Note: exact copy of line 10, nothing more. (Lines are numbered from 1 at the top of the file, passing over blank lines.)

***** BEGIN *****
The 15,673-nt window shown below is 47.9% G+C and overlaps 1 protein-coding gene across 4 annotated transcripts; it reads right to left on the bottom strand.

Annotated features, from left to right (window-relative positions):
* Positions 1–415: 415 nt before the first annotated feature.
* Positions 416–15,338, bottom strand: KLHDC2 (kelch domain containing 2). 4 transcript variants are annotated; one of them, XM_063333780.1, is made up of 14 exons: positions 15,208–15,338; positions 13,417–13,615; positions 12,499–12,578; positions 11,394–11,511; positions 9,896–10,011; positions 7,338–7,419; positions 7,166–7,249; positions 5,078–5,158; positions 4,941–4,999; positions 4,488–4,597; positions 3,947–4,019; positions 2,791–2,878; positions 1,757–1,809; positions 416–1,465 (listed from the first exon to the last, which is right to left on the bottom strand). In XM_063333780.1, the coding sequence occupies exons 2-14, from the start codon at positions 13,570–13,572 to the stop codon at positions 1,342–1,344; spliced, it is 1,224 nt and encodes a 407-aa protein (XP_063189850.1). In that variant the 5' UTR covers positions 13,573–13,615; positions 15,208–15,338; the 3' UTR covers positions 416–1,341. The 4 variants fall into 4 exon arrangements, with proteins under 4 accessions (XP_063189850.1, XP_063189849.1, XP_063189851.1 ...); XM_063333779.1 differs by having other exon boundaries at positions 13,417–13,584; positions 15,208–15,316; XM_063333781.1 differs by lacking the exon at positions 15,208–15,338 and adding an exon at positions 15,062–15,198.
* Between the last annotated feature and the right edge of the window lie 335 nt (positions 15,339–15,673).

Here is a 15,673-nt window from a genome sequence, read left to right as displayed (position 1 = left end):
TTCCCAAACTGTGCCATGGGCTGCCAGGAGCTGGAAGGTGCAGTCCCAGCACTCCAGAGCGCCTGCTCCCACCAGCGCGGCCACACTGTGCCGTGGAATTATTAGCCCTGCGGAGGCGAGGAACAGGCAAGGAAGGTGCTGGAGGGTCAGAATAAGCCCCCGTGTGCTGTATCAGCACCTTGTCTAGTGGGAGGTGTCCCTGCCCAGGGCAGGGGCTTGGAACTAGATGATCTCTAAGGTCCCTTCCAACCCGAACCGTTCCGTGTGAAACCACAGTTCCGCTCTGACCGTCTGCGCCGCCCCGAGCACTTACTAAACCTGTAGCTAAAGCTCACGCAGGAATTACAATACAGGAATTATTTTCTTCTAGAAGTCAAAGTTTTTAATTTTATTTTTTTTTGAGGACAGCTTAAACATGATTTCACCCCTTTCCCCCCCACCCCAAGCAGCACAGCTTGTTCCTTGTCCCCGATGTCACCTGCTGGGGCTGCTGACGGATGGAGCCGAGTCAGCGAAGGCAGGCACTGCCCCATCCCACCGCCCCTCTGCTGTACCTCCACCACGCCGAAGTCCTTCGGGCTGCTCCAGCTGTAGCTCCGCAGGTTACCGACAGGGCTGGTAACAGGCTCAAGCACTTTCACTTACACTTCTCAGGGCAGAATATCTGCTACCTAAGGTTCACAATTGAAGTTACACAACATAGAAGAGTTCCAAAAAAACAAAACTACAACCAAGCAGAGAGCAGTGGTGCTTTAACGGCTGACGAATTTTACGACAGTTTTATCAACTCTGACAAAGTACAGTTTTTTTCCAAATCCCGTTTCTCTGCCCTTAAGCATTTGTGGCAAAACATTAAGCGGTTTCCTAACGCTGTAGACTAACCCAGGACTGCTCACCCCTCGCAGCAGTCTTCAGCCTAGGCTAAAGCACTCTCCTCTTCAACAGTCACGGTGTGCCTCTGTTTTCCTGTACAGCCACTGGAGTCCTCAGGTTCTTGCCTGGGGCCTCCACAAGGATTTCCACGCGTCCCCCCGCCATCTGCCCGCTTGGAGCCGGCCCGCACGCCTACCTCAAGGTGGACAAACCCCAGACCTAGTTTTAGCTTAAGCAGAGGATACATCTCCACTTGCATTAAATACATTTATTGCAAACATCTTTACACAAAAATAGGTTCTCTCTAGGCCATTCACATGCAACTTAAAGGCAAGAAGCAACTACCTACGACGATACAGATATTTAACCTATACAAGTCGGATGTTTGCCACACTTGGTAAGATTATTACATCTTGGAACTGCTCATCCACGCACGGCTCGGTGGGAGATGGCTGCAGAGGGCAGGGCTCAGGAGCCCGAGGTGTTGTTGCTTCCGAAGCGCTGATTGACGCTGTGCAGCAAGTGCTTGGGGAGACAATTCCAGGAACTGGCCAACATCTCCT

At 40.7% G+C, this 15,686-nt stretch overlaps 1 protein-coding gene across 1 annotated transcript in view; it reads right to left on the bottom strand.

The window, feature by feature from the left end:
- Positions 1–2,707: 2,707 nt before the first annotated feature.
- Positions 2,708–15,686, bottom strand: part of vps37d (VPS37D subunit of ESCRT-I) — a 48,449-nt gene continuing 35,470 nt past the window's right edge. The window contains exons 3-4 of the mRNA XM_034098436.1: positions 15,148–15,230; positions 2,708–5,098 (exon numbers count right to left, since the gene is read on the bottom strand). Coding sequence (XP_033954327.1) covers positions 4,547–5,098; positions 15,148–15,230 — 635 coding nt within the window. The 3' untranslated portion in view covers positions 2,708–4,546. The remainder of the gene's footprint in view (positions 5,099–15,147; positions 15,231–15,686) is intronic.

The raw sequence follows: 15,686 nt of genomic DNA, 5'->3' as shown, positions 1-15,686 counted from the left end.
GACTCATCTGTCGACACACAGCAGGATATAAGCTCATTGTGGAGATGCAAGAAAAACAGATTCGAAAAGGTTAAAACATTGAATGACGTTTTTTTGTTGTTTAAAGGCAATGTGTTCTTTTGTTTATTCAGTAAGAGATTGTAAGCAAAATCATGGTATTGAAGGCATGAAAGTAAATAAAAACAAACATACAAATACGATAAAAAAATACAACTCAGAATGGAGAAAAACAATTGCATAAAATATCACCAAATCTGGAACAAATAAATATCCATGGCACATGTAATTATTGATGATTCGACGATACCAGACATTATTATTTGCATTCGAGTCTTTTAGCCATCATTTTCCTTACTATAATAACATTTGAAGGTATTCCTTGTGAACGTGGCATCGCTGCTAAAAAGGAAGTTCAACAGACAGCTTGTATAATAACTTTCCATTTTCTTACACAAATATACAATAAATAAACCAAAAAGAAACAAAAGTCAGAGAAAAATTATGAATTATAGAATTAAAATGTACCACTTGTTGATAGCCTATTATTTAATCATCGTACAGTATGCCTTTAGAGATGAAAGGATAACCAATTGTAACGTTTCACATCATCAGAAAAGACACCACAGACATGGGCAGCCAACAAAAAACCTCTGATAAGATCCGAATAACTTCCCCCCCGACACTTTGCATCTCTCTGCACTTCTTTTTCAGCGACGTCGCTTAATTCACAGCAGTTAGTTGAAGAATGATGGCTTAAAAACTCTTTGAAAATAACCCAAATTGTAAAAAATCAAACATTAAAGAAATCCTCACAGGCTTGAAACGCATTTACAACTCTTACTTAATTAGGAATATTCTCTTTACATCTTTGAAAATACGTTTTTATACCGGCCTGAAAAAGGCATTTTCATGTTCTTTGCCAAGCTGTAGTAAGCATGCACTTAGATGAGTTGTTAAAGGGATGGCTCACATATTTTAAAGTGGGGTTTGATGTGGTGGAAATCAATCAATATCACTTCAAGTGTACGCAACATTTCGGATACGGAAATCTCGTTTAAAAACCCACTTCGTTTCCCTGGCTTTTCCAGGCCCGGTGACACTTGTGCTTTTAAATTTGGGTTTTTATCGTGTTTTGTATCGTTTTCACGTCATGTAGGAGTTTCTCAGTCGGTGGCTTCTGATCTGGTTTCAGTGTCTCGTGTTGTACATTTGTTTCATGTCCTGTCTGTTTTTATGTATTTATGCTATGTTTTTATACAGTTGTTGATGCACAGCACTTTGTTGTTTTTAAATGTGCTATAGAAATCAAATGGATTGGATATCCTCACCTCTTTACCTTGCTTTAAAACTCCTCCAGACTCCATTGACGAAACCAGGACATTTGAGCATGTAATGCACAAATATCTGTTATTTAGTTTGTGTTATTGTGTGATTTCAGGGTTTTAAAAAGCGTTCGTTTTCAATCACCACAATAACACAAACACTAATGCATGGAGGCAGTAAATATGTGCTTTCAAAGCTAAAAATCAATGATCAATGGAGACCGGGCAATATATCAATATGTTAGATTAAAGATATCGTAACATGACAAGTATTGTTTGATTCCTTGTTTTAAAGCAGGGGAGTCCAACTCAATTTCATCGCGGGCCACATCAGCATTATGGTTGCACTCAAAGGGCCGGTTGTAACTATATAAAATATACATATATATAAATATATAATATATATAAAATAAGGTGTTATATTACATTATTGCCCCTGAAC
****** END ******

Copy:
- Positions 1–2,707: 2,707 nt before the first annotated feature.